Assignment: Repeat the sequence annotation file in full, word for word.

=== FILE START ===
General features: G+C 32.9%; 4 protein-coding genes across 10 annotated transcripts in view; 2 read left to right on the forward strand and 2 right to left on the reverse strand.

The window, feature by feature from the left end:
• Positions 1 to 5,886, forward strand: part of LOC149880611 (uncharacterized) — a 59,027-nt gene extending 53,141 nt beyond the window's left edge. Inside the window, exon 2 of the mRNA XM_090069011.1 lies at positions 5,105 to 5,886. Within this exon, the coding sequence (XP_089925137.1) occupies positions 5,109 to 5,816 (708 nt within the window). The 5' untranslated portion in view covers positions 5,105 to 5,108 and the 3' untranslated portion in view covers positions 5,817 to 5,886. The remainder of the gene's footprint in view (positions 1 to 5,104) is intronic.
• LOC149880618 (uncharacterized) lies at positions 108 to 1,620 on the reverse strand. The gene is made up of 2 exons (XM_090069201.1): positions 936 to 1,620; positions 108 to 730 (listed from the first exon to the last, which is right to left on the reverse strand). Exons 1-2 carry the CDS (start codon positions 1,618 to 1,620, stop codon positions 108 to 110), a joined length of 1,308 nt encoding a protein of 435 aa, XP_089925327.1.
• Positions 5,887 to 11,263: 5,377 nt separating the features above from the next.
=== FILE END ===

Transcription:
General features: G+C 32.9%; 4 protein-coding genes across 10 annotated transcripts in view; 2 read left to right on the forward strand and 2 right to left on the reverse strand.

The window, feature by feature from the left end:
• Positions 1 to 5,886, forward strand: part of LOC149880611 (uncharacterized) — a 59,027-nt gene extending 53,141 nt beyond the window's left edge. Inside the window, exon 2 of the mRNA XM_090069011.1 lies at positions 5,105 to 5,886. Within this exon, the coding sequence (XP_089925137.1) occupies positions 5,109 to 5,816 (708 nt within the window). The 5' untranslated portion in view covers positions 5,105 to 5,108 and the 3' untranslated portion in view covers positions 5,817 to 5,886. The remainder of the gene's footprint in view (positions 1 to 5,104) is intronic.
• LOC149880618 (uncharacterized) lies at positions 108 to 1,620 on the reverse strand. The gene is made up of 2 exons (XM_090069201.1): positions 936 to 1,620; positions 108 to 730 (listed from the first exon to the last, which is right to left on the reverse strand). Exons 1-2 carry the CDS (start codon positions 1,618 to 1,620, stop codon positions 108 to 110), a joined length of 1,308 nt encoding a protein of 435 aa, XP_089925327.1.
• Positions 5,887 to 11,263: 5,377 nt separating the features above from the next.